Not since the belle époque of Sartrean existentialism have we had a better reason to stop and ask ourselves what it is exactly to 'act in good faith'. For that is what the prime minister promised the House of Commons he had been acting in when marching lockstep into Iraq with his role model in Washington. Tony Blair's assurance was given as a response to the publication of the Butler Report (Stationery Office, £22.50), which he assumes has demonstrated that he is not in fact the Bliar of all those banners that were carried down Whitehall eighteen months ago. The report does no such thing, because no report, even one a great deal more muscular than the Whitehall insider's memorandum to which Lord Butler has given birth, has the capacity to settle whether Blair was acting in good faith over Iraq, since if to act in good faith is to act in the conviction that what you are doing is right, regardless of any empirical evidence that may convince other people it is not right, good faith becomes a purely private matter, a state of mind inaccessible to investigation by committees, unless we were to have one drawn from the Institute of Psychiatry, rather than Butler's cosy quintet of Right Honourables. As so often when finding himself in a spot of moral bother, Blair the asylum-seeker has chosen to tiptoe into the snuggery, or what he has been known to evoke as his 'conscience', where the poor earthlings of his electorate can't expect to be admitted.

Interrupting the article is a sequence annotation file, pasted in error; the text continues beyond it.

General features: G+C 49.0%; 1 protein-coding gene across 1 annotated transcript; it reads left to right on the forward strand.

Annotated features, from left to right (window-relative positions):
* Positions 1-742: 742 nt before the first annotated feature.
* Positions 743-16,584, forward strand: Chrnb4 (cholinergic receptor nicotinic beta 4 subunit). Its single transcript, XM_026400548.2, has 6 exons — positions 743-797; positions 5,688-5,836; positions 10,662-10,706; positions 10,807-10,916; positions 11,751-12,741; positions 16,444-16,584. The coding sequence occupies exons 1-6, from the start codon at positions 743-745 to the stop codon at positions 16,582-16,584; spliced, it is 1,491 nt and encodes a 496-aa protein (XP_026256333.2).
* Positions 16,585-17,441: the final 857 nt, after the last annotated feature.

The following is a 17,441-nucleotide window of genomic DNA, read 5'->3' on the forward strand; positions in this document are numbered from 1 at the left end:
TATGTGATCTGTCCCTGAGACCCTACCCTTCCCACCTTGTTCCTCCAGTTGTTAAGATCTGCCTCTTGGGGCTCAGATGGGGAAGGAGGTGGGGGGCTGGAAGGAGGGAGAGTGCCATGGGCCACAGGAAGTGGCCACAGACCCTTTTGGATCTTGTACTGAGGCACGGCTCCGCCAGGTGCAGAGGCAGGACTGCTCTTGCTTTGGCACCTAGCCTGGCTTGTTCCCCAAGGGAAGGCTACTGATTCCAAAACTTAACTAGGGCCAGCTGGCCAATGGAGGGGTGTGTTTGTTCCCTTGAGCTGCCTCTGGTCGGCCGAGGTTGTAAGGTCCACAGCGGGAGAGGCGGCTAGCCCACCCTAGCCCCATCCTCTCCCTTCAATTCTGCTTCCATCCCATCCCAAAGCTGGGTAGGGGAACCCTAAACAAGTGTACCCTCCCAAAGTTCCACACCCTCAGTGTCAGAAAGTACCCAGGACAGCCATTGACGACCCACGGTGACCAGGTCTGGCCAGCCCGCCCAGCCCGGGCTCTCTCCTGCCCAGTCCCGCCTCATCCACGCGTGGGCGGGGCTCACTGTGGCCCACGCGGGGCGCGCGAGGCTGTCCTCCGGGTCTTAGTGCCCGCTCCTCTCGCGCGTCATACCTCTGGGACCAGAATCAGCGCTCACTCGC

LRB 5 August 2004 | PDF Download